Libel in an Era of Fake News

In chapter 4 of his book, Freedom for the Thought That We Hate, Anthony Lewis outlines the evolution of Libel law. He identifies the supreme court case, New York Times v. Sullivan as a turning point in the United States, claiming that it put an end to the concept of seditious libel and was extremely significant in protecting the rights of the press in covering controversial issues without fear of legal consequence. This case was especially significant in the coverage of the civil rights movement. 

The case was based on an ad published in 1960 by the New York Times that criticised southern officials and their tactics against the civil rights movement. L.B. Sullivan, a commissioner of Montgomery, Alabama, felt personally targeted by the ad, noting that it negatively reflected on him as the person in charge of the Montgomery police. Sullivan sued the Times for libel on the basis of a few factual inaccuracies within the ad and won $500,000 under Alabama’s libel law. However, this posed the question of whether or not these types of laws would ultimately discourage the press from covering such an important political movement and be deemed unconstitutional. In the end, the New York Times brought this case to the supreme court, and won, setting a new precedent for proving libel and criticism of public figures by the press. 

Reading about seditious libel and government’s influence on the press, I can’t help but draw the comparison to modern day “fake news.” Although fake news isn’t as well defined as seditious libel, it’s a term that sprung from conflict between the press and political public figures. Lewis talks about how the changes that came with New York Times v. Sullivan encouraged the press to,“challenge official truth instead of acting as a mere stenographer,” implying that journalism isn’t just a re-telling of events but something that suggests an opinion or action.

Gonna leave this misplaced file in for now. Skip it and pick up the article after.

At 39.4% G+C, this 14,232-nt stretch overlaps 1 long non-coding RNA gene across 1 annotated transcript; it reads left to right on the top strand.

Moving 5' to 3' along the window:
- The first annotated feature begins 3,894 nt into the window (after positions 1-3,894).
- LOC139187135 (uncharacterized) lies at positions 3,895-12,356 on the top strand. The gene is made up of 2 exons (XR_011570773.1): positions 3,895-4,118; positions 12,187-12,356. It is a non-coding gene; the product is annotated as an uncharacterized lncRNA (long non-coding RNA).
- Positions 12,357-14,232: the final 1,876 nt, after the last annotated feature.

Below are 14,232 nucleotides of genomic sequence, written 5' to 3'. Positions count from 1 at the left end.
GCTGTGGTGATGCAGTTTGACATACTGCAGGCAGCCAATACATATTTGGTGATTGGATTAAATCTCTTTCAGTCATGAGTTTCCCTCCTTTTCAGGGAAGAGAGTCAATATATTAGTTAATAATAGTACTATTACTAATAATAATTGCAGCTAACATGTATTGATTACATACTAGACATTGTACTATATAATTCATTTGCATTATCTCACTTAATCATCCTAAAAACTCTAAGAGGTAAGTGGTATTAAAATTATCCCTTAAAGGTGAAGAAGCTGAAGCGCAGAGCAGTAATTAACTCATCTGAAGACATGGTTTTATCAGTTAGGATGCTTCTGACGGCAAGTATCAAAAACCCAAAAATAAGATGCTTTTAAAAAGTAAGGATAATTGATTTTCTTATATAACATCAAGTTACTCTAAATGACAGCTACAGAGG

Today, President Trump, consistently accuses the New York Times and other legitimate news sources of reporting “fake news” when something he says or does is criticized. While he’s not suing the press for libel, the sentiment of what he’s doing is comparable to Sullivan in the 60s. Donald Trump’s words have leverage and while they don’t threaten legal action against the press, they still have the power to discredit those sources. In my opinion, that’s still a form of censorship.

The New York Times v. Sullivan decision didn’t explicitly account for the type of bias we see in today’s news, just like the framers of the First Amendment never could have anticipated the internet as a platform for news and public debate. Every breaking news story has hundreds of versions of the truth published simultaneously, which makes it hard to determine which news is true and which news is fake. But regardless of how complicated our free press has become, as consumers of media, it’s important for us to remember this case and what it said about the role of the press. 

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